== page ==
Monday, June 11, 2012

Book Review: The Boy on Cinnamon Street by Phoebe Stone

The Boy on Cinnamon Street
Author: Phoebe Stone
Publication: Arthur A. Levine Books; 1 edition (February 1, 2012)

Description: A story about a wounded girl and the boy who won't give up on her.

7th grader Louise should be the captain of her school's gymnastics team - but she isn't. She's fun and cute and should have lots of friends - but she doesn't. And there's a dreamy boy who has a crush on her - but somehow they never connect. Louise has everything going for her - so what is it that's holding her back?

Phoebe Stone tells the winning story of the spring when 7th grader Louise Terrace wakes up, finds the courage to confront the painful family secret she's hiding from - and finally get the boy.

My Thoughts: The first thing I want to say about this book is that the author has a seventh grader's voice pitch perfect. Louise, who has changed her name to Thumbelina because she is so small, lives with her grandparents after some sort of trauma in her family. Her best friends are brother and sister Henderson and Reni. She has recently moved in with her grandparents - who are certainly unique individuals - and changed schools. She used to love gymnastics but doesn't do them anymore because she is being harassed by other girls on the squad.

The main focus of this story is a sort of mystery. Someone is leaving Thumb notes and other indications of regard. Her best friend Reni decides that it is the pizza delivery boy - Benny, who is a ninth grader at her school. She immediately starts making plans to get Benny to invite her to the upcoming dance. They find out where he lives and "casually" walk by his house. Reni puts a note which she and Thumbelina wrote together in his locker. They buy him a cute bumper sticker for his locker. They go to his house on the excuse of selling magazines in case he answers to door. Reni is sure that Thumb has a crush on Benny. Thumb is not sure she does. After all, the last crush she had was on Frosty the Snowman when she was six.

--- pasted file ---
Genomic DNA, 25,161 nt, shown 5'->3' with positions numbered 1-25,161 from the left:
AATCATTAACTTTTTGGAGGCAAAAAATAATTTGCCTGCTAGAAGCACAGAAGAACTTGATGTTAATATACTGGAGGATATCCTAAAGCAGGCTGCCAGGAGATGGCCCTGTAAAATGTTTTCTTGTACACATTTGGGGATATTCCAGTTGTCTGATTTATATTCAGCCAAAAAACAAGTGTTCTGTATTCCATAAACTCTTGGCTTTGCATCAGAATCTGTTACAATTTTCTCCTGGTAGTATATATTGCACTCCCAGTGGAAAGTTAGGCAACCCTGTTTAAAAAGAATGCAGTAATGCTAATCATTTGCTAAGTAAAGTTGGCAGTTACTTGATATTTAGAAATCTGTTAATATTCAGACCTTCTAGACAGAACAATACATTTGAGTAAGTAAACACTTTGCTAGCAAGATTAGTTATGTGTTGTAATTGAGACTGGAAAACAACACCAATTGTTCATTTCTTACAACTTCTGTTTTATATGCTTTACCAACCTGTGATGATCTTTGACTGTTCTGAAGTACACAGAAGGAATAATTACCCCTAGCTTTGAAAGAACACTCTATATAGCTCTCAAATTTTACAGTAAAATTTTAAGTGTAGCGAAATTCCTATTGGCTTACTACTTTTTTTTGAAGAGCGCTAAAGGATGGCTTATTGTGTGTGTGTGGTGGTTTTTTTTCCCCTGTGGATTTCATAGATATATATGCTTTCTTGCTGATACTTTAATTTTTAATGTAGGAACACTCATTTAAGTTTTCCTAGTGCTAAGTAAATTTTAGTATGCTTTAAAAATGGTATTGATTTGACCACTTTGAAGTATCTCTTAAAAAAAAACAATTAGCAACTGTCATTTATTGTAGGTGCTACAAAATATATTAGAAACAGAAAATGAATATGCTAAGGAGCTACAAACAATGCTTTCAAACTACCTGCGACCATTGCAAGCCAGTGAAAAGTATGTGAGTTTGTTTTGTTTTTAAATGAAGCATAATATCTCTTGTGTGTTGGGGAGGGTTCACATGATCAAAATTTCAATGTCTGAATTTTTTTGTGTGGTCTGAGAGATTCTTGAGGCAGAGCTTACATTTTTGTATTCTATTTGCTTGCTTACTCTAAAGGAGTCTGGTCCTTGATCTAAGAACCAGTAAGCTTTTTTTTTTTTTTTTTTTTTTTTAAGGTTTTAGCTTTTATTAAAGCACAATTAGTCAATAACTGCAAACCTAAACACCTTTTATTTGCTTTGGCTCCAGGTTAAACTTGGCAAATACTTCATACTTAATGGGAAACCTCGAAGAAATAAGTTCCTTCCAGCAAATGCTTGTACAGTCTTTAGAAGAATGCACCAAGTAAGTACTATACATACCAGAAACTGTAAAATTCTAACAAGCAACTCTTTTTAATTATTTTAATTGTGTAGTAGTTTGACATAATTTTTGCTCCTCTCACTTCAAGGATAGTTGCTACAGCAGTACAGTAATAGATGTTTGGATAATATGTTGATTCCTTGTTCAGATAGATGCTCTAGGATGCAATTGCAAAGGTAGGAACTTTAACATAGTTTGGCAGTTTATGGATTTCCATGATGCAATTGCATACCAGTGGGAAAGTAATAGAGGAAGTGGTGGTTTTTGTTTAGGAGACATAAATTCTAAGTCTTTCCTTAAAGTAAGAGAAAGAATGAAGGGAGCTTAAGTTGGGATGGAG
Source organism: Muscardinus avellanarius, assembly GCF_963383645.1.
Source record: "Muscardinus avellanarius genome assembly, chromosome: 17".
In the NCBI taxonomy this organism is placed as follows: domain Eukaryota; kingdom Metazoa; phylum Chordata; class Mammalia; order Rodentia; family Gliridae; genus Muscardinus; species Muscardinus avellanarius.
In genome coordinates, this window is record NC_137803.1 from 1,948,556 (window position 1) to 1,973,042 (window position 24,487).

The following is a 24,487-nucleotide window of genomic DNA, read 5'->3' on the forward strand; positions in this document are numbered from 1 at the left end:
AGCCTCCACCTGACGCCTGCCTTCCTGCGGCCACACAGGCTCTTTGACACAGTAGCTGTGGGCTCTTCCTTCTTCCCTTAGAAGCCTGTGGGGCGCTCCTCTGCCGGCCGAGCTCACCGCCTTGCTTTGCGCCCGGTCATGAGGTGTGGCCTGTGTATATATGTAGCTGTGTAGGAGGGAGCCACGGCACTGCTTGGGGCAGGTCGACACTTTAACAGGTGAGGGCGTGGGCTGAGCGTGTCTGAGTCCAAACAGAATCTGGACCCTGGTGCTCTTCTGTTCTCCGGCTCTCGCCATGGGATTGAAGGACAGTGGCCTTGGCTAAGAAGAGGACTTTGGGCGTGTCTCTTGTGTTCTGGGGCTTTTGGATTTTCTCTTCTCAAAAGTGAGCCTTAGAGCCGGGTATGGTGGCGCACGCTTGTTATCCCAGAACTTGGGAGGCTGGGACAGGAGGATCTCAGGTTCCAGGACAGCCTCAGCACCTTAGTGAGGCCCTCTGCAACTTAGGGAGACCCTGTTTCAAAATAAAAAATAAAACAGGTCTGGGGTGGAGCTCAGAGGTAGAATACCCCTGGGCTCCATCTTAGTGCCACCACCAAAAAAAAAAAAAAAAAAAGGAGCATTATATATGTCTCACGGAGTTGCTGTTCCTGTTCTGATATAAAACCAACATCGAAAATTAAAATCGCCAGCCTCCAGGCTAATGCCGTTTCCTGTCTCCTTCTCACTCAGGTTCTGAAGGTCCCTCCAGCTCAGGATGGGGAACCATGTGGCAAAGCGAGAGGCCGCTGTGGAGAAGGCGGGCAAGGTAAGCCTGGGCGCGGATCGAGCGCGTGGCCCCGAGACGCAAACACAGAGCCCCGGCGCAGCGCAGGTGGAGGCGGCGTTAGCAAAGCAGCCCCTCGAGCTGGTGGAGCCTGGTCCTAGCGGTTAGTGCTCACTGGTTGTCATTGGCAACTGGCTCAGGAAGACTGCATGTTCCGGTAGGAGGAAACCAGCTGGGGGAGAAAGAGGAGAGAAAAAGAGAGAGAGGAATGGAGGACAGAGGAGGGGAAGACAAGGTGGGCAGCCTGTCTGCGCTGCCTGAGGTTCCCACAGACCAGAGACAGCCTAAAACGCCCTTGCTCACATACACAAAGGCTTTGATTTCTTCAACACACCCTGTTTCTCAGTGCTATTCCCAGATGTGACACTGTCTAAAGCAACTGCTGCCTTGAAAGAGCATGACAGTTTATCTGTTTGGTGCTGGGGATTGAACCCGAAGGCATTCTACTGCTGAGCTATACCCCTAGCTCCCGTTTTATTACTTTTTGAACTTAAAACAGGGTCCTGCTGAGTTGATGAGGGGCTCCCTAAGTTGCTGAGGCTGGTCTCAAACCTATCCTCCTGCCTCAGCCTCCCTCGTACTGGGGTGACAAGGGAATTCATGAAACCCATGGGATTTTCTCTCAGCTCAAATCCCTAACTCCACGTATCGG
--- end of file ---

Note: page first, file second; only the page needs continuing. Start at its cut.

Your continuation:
While the girls are doing their plotting and planning, Henderson is there as a sturdy and secure best friend to Thumb. Careful readers will know who was leaving the things for Thumb to find long before she figures it out. 

The startling reason for Thumb's change of name, change of address, and almost change of personality and her gradual recover make this a very heart warming story. I recommend it for thoughtful readers and think it is a great pick for a mother daughter book club.

Favorite Quote:
Henderson is wearing his favorite green and gray flannel shirt that has been washed and washed so many times, it makes him look like an overly fuzzed teddy bear. A volcano-loving, poetry-crazed flannel teddy bear in wire-rimmed glasses. Every Christmas he gets flannel shirts from everybody, even Annais, and he gets so happy about it.
I received a set of the May and June books for Scholastic's new Mother Daughter Book Club for review. This is one of the May titles. You can buy a copy here.

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